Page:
Though to be honest, I'd look at Damn Small Linux do you really need to be smaller than that? build based on their distro and simply remove the window manager and a few extra programs.... leave all the command line tools, that way if you ever need to repair or reload you have the shell.

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Thanks! I'm trying to do it myself, as I've never really gotten a fully usable LFS system running, but I've played with DLS before. I'm actually trying to build a ChromeOS clone that is not made with SuSEStudio (the one from chromium.org is), and is a bit smaller than 600MB ;) My goal is > 50MB, as DSL includes a ton of other software, but I'm only installing OpenBox, Chrome, and a custom-built Thunar (and some other goodies, of course). Thanks! – Blender Dec 10 '10 at 15:23

assuming you are using Debian or it's derivatives

After some days of (heavy) usage, run popularity-contest. It will display the oldest unused packages at the bottom. Uninstall those, but with a watchful eye on whether or not there's stuff depending on them installed.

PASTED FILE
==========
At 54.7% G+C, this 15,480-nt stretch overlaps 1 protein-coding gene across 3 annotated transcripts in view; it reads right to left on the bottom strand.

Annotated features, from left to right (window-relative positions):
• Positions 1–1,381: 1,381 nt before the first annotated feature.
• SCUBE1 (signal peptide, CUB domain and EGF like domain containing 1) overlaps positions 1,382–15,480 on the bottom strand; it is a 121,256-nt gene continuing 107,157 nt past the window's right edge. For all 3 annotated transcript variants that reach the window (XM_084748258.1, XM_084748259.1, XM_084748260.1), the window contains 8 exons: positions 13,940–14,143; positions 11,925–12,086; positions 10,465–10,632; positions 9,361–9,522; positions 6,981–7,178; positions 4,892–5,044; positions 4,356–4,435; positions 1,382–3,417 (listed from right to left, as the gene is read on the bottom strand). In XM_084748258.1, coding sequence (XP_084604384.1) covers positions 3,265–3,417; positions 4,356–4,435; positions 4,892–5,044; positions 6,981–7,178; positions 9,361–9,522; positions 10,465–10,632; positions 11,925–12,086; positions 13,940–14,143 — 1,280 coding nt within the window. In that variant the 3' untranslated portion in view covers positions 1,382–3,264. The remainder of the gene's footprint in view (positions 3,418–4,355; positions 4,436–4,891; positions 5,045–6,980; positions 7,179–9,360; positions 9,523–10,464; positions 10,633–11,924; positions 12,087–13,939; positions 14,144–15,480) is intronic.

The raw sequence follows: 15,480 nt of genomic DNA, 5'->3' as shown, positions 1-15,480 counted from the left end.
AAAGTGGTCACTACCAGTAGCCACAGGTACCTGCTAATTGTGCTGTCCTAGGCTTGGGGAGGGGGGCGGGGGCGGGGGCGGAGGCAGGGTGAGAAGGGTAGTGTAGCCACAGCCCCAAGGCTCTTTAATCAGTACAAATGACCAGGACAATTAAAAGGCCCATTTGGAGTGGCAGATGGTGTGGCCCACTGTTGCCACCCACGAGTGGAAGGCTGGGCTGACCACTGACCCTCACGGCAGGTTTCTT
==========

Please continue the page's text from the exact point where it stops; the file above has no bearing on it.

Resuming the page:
Here's a snippet of the output:

1294222606 1292570417 vlc /usr/lib/vlc/plugins/gui/libqt4_plugin.so
1294222606 1292570109 xulrunner-1.9.2 /usr/share/xulrunner-1.9.2/chrome/classic.jar
1294222606 1292507839 ttf-dejavu-extra /usr/share/fonts/truetype/ttf-dejavu/DejaVuSans-Oblique.ttf
1294222606 1292507459 x11-utils /usr/bin/xprop

The colums mean atime, ctime, package-name, and file accessed.

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Actively use your system for a while with file access times enabled. See what files never have their access time modified. These are candidates for deletion (but make sure there isn't a reason to keep them, e.g. because they're hardware drivers for hardware you don't have, or they're needed early in the boot process when the root partition is still mounted read-only).

Since you'll have few big applications, check what libraries are used by a single executable. Consider linking them statically.

ldd /bin/* /usr/bin/* |sed -n 's/^.* => \(.*\) (.*)$/\1/p' |sort |uniq -c
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Where exactly are you starting from? Are you stripping an existing distro? Is there a reason you have to start with any distro?

You might want to consider building an embedded system from scratch and load only what you know you need.

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I'm building off of a LFS install + Xorg, Python, and Google Chrome. Nothing fancy. – Blender Dec 11 '10 at 4:47
It used GCC, Python, etc. to build, but they are now obsolete for my purposes. – Blender Dec 11 '10 at 4:47